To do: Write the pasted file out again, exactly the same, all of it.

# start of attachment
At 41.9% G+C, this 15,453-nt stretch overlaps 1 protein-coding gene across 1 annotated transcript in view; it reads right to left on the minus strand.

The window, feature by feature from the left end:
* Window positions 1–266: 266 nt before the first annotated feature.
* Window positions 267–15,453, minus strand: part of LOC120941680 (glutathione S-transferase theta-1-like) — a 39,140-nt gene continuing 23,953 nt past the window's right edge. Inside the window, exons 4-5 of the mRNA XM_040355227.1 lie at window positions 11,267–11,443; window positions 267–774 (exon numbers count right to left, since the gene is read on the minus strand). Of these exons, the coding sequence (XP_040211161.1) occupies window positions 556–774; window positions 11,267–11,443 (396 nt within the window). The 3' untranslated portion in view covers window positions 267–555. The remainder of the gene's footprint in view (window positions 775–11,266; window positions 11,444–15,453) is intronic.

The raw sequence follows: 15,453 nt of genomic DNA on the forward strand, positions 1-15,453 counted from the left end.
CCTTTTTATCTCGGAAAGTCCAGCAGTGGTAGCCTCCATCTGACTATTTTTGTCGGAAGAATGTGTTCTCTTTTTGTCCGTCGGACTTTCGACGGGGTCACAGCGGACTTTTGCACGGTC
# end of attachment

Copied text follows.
At 41.9% G+C, this 15,453-nt stretch overlaps 1 protein-coding gene across 1 annotated transcript in view; it reads right to left on the minus strand.

The window, feature by feature from the left end:
* Window positions 1–266: 266 nt before the first annotated feature.
* Window positions 267–15,453, minus strand: part of LOC120941680 (glutathione S-transferase theta-1-like) — a 39,140-nt gene continuing 23,953 nt past the window's right edge. Inside the window, exons 4-5 of the mRNA XM_040355227.1 lie at window positions 11,267–11,443; window positions 267–774 (exon numbers count right to left, since the gene is read on the minus strand). Of these exons, the coding sequence (XP_040211161.1) occupies window positions 556–774; window positions 11,267–11,443 (396 nt within the window). The 3' untranslated portion in view covers window positions 267–555. The remainder of the gene's footprint in view (window positions 775–11,266; window positions 11,444–15,453) is intronic.

The raw sequence follows: 15,453 nt of genomic DNA on the forward strand, positions 1-15,453 counted from the left end.
CCTTTTTATCTCGGAAAGTCCAGCAGTGGTAGCCTCCATCTGACTATTTTTGTCGGAAGAATGTGTTCTCTTTTTGTCCGTCGGACTTTCGACGGGGTCACAGCGGACTTTTGCACGGTC